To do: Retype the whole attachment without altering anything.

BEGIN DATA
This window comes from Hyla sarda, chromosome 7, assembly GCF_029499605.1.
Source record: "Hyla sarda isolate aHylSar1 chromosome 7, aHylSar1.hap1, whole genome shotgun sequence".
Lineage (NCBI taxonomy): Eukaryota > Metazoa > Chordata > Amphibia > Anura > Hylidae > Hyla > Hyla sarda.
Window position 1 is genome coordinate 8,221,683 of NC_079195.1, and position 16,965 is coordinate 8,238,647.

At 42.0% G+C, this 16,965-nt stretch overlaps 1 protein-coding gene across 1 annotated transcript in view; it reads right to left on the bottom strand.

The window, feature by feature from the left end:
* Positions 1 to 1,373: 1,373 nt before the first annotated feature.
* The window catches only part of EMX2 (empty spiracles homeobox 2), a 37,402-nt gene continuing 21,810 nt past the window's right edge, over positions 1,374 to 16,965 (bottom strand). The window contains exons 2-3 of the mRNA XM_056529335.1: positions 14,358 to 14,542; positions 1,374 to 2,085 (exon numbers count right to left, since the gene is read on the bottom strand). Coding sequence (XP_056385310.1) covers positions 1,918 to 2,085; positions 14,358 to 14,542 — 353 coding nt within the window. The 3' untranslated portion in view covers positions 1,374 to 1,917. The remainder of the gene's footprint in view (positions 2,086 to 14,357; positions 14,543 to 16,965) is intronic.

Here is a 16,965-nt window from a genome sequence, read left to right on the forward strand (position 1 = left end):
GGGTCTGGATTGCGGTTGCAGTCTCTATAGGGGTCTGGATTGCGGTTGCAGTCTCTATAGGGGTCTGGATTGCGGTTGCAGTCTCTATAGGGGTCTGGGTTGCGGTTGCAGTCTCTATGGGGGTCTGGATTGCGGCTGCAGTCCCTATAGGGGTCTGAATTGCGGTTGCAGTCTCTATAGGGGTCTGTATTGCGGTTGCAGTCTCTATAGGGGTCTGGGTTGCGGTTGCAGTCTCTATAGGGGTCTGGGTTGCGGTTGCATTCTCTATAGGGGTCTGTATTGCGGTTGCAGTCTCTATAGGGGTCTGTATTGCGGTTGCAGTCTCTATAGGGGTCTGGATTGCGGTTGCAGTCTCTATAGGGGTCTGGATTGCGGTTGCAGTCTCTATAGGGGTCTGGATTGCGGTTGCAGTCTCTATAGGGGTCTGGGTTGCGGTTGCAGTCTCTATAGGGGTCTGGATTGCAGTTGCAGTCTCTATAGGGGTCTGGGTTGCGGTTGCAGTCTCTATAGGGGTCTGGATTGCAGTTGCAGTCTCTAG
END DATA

This window comes from Hyla sarda, chromosome 7, assembly GCF_029499605.1.
Source record: "Hyla sarda isolate aHylSar1 chromosome 7, aHylSar1.hap1, whole genome shotgun sequence".
Lineage (NCBI taxonomy): Eukaryota > Metazoa > Chordata > Amphibia > Anura > Hylidae > Hyla > Hyla sarda.
Window position 1 is genome coordinate 8,221,683 of NC_079195.1, and position 16,965 is coordinate 8,238,647.

At 42.0% G+C, this 16,965-nt stretch overlaps 1 protein-coding gene across 1 annotated transcript in view; it reads right to left on the bottom strand.

The window, feature by feature from the left end:
* Positions 1 to 1,373: 1,373 nt before the first annotated feature.
* The window catches only part of EMX2 (empty spiracles homeobox 2), a 37,402-nt gene continuing 21,810 nt past the window's right edge, over positions 1,374 to 16,965 (bottom strand). The window contains exons 2-3 of the mRNA XM_056529335.1: positions 14,358 to 14,542; positions 1,374 to 2,085 (exon numbers count right to left, since the gene is read on the bottom strand). Coding sequence (XP_056385310.1) covers positions 1,918 to 2,085; positions 14,358 to 14,542 — 353 coding nt within the window. The 3' untranslated portion in view covers positions 1,374 to 1,917. The remainder of the gene's footprint in view (positions 2,086 to 14,357; positions 14,543 to 16,965) is intronic.

Here is a 16,965-nt window from a genome sequence, read left to right on the forward strand (position 1 = left end):
GGGTCTGGATTGCGGTTGCAGTCTCTATAGGGGTCTGGATTGCGGTTGCAGTCTCTATAGGGGTCTGGATTGCGGTTGCAGTCTCTATAGGGGTCTGGGTTGCGGTTGCAGTCTCTATGGGGGTCTGGATTGCGGCTGCAGTCCCTATAGGGGTCTGAATTGCGGTTGCAGTCTCTATAGGGGTCTGTATTGCGGTTGCAGTCTCTATAGGGGTCTGGGTTGCGGTTGCAGTCTCTATAGGGGTCTGGGTTGCGGTTGCATTCTCTATAGGGGTCTGTATTGCGGTTGCAGTCTCTATAGGGGTCTGTATTGCGGTTGCAGTCTCTATAGGGGTCTGGATTGCGGTTGCAGTCTCTATAGGGGTCTGGATTGCGGTTGCAGTCTCTATAGGGGTCTGGATTGCGGTTGCAGTCTCTATAGGGGTCTGGGTTGCGGTTGCAGTCTCTATAGGGGTCTGGATTGCAGTTGCAGTCTCTATAGGGGTCTGGGTTGCGGTTGCAGTCTCTATAGGGGTCTGGATTGCAGTTGCAGTCTCTAG